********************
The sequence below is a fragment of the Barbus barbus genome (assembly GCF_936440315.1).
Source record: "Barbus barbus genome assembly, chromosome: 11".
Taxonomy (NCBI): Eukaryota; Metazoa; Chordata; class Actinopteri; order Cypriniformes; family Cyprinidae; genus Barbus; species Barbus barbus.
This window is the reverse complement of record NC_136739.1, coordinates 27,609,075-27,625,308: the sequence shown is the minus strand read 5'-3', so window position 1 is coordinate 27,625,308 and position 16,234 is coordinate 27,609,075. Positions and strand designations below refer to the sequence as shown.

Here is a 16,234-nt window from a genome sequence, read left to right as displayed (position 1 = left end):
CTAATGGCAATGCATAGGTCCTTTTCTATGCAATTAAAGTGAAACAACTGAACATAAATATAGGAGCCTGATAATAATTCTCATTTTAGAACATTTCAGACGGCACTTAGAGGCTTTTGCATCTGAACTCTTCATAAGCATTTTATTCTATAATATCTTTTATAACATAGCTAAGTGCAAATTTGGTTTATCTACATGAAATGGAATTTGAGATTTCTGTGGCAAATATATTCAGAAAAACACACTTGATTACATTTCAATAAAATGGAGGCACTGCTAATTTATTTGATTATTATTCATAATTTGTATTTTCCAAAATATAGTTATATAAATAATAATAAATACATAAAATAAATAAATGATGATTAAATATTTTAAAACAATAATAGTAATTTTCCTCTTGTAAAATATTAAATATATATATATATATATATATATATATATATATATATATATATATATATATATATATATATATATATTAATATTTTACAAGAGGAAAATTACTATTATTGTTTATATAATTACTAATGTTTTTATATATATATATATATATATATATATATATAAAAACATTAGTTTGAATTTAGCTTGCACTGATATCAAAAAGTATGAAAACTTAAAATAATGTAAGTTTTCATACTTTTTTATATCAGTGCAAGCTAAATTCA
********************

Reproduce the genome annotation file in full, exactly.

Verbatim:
The sequence below is a fragment of the Barbus barbus genome (assembly GCF_936440315.1).
Source record: "Barbus barbus genome assembly, chromosome: 11".
Taxonomy (NCBI): Eukaryota; Metazoa; Chordata; class Actinopteri; order Cypriniformes; family Cyprinidae; genus Barbus; species Barbus barbus.
This window is the reverse complement of record NC_136739.1, coordinates 27,609,075-27,625,308: the sequence shown is the minus strand read 5'-3', so window position 1 is coordinate 27,625,308 and position 16,234 is coordinate 27,609,075. Positions and strand designations below refer to the sequence as shown.

Here is a 16,234-nt window from a genome sequence, read left to right as displayed (position 1 = left end):
CTAATGGCAATGCATAGGTCCTTTTCTATGCAATTAAAGTGAAACAACTGAACATAAATATAGGAGCCTGATAATAATTCTCATTTTAGAACATTTCAGACGGCACTTAGAGGCTTTTGCATCTGAACTCTTCATAAGCATTTTATTCTATAATATCTTTTATAACATAGCTAAGTGCAAATTTGGTTTATCTACATGAAATGGAATTTGAGATTTCTGTGGCAAATATATTCAGAAAAACACACTTGATTACATTTCAATAAAATGGAGGCACTGCTAATTTATTTGATTATTATTCATAATTTGTATTTTCCAAAATATAGTTATATAAATAATAATAAATACATAAAATAAATAAATGATGATTAAATATTTTAAAACAATAATAGTAATTTTCCTCTTGTAAAATATTAAATATATATATATATATATATATATATATATATATATATATATATATATATATATATATATATATATATTAATATTTTACAAGAGGAAAATTACTATTATTGTTTATATAATTACTAATGTTTTTATATATATATATATATATATATATATATATAAAAACATTAGTTTGAATTTAGCTTGCACTGATATCAAAAAGTATGAAAACTTAAAATAATGTAAGTTTTCATACTTTTTTATATCAGTGCAAGCTAAATTCA